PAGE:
First of all, I suggest spending some time learning about the physical side of your pleasure and arousal. Where and how do you like to be stimulated? What parts of your body respond to touch? How do you want to be touched? What kind of pace do you need to respond and get aroused? Explore your whole body and see if you find new or surprising opportunities for pleasure. You might spend time stimulating your nipples, ears, neck, feet, or the insides of your thighs and discover something unexpectedly turns you on. The list goes on and on – get creative with where you’re focusing your sexual attention on the body and see what comes up. And don’t forget about the mental aspects of desire – what thoughts and fantasies do you find your mind wandering to? You may like to use porn or erotic literature to help open you up to unexpected desires too. The key is not to judge what turns you on – simply get curious. Let go of all the ideas you have about what you’re supposed to like and figure out what you actually like. Let pleasure be like a map guiding you on.

Don’t fulfil what you think are their desirest; – the importance of communication

We still have a lot of gendered (and highly limiting) ideas when it comes to sex. Women are often taught to attend to their partner’s pleasure and that if they make a partner happy they will be happy too. While men often feel that it’s their job to initiate sex, always be horny and hard and be the “doer”. Obviously this is rubbish and not a path to sexual satisfaction for most of us. In order to let go of these outdated assumptions, open communication with the people you’re dating is key. If you’re nervous, start slow and ease into it. Simply share with each other some things that really get you off. Talk about which parts are the hottest to you and ask for their thoughts as well.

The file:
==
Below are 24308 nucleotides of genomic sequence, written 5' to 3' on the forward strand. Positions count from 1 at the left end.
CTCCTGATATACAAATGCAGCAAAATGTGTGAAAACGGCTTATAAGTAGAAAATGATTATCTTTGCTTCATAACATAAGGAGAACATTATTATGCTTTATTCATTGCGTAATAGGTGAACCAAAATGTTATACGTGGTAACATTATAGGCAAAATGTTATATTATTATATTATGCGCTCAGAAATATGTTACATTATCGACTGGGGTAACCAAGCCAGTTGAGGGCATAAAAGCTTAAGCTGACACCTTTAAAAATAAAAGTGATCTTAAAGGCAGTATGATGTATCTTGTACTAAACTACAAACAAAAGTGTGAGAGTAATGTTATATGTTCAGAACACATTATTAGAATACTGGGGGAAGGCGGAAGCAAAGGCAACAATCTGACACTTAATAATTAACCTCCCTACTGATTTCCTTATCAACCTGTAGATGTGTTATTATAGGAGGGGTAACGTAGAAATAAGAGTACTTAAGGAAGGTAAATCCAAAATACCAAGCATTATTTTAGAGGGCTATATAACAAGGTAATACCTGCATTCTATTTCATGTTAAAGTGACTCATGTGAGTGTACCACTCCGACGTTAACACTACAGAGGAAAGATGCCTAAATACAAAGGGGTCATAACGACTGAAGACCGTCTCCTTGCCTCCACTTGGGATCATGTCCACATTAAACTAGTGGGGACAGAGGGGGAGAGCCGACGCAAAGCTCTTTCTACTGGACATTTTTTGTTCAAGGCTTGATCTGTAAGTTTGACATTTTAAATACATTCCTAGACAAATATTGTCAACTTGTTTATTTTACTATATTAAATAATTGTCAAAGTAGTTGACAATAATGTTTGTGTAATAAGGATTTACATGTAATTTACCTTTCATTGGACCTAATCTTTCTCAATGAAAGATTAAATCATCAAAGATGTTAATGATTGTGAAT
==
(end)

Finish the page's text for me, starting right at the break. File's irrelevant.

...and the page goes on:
Another helpful way to start a conversation about your turn-ons, fantasies, and boundaries, is to try making a yes/no/maybe list. Write down any sexual acts that come to mind, and then both you and your partner take turns marking each as a yes, no, or maybe. This can be a sexy and fun way to get to know each other better and explore things you may not have considered before.